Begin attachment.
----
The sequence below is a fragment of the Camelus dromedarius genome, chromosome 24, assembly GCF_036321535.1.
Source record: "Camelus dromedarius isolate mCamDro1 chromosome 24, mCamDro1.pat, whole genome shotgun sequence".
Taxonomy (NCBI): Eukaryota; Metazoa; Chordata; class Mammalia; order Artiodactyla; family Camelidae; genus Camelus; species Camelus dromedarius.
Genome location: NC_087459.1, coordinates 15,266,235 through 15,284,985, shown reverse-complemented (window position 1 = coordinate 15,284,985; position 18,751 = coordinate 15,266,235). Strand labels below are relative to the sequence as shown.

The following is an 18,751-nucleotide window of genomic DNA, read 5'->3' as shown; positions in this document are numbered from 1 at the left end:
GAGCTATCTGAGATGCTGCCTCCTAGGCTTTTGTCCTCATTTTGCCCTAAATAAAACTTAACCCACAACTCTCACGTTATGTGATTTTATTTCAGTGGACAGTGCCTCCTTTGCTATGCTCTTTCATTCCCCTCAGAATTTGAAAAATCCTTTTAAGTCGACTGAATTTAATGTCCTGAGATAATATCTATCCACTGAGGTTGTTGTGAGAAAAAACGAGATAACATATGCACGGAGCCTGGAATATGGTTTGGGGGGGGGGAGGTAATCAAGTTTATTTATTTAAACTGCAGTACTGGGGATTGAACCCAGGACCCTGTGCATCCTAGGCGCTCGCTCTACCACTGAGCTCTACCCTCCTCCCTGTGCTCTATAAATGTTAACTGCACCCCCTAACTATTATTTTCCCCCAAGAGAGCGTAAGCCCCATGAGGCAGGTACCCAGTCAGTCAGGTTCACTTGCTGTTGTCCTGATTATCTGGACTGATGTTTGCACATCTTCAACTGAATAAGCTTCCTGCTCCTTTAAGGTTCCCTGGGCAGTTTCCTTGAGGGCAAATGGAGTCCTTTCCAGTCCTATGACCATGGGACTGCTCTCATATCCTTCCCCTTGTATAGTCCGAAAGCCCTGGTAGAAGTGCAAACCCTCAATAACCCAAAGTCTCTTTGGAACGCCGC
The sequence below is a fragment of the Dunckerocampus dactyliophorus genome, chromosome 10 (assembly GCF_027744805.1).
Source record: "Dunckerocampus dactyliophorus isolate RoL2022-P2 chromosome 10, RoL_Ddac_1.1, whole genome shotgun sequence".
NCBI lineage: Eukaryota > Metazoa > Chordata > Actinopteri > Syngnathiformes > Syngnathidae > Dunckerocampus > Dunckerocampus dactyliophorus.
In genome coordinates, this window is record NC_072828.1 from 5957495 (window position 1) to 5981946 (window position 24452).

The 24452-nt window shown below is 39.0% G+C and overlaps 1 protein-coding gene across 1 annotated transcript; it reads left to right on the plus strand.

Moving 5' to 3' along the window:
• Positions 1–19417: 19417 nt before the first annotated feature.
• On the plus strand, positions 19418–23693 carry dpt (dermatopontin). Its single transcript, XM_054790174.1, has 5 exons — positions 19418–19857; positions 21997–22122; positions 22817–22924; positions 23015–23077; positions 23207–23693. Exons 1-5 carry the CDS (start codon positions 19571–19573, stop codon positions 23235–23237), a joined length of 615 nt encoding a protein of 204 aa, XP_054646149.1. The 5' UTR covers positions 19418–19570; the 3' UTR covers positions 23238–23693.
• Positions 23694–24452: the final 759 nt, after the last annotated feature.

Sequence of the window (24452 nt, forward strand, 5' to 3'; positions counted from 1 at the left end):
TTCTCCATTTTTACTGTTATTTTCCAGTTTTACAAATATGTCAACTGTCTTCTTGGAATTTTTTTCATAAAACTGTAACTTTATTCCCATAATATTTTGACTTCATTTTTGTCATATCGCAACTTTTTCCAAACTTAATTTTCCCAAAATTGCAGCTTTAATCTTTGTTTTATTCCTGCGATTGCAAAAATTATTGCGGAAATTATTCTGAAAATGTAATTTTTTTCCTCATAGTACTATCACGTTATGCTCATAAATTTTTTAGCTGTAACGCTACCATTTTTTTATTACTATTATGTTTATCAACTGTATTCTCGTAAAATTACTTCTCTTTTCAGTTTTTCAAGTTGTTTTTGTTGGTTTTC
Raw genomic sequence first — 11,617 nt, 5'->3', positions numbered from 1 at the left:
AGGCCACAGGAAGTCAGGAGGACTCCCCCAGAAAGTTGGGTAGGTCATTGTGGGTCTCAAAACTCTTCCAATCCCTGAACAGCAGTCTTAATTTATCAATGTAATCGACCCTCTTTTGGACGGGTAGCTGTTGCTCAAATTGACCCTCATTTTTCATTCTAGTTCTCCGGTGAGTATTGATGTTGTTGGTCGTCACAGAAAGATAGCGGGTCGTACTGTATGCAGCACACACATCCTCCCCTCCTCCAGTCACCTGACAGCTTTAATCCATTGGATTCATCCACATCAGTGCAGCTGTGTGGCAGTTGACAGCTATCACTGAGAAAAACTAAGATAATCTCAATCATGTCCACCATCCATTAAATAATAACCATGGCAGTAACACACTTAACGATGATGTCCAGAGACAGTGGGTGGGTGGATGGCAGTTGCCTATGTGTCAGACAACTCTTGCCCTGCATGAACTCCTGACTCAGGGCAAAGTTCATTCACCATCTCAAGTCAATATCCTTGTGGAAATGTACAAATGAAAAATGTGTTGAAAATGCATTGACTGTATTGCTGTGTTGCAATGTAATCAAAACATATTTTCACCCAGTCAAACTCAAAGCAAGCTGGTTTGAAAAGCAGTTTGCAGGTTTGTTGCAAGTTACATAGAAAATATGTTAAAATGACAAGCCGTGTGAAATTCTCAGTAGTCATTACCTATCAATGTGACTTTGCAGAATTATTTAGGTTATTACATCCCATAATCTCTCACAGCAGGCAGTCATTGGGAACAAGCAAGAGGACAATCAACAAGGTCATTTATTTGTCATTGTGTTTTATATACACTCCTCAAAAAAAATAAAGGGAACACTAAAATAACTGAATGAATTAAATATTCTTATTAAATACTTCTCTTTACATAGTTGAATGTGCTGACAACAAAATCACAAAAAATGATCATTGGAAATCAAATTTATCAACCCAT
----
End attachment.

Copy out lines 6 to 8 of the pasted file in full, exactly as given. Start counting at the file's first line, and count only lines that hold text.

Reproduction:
GAGCTATCTGAGATGCTGCCTCCTAGGCTTTTGTCCTCATTTTGCCCTAAATAAAACTTAACCCACAACTCTCACGTTATGTGATTTTATTTCAGTGGACAGTGCCTCCTTTGCTATGCTCTTTCATTCCCCTCAGAATTTGAAAAATCCTTTTAAGTCGACTGAATTTAATGTCCTGAGATAATATCTATCCACTGAGGTTGTTGTGAGAAAAAACGAGATAACATATGCACGGAGCCTGGAATATGGTTTGGGGGGGGGGAGGTAATCAAGTTTATTTATTTAAACTGCAGTACTGGGGATTGAACCCAGGACCCTGTGCATCCTAGGCGCTCGCTCTACCACTGAGCTCTACCCTCCTCCCTGTGCTCTATAAATGTTAACTGCACCCCCTAACTATTATTTTCCCCCAAGAGAGCGTAAGCCCCATGAGGCAGGTACCCAGTCAGTCAGGTTCACTTGCTGTTGTCCTGATTATCTGGACTGATGTTTGCACATCTTCAACTGAATAAGCTTCCTGCTCCTTTAAGGTTCCCTGGGCAGTTTCCTTGAGGGCAAATGGAGTCCTTTCCAGTCCTATGACCATGGGACTGCTCTCATATCCTTCCCCTTGTATAGTCCGAAAGCCCTGGTAGAAGTGCAAACCCTCAATAACCCAAAGTCTCTTTGGAACGCCGC
The sequence below is a fragment of the Dunckerocampus dactyliophorus genome, chromosome 10 (assembly GCF_027744805.1).
Source record: "Dunckerocampus dactyliophorus isolate RoL2022-P2 chromosome 10, RoL_Ddac_1.1, whole genome shotgun sequence".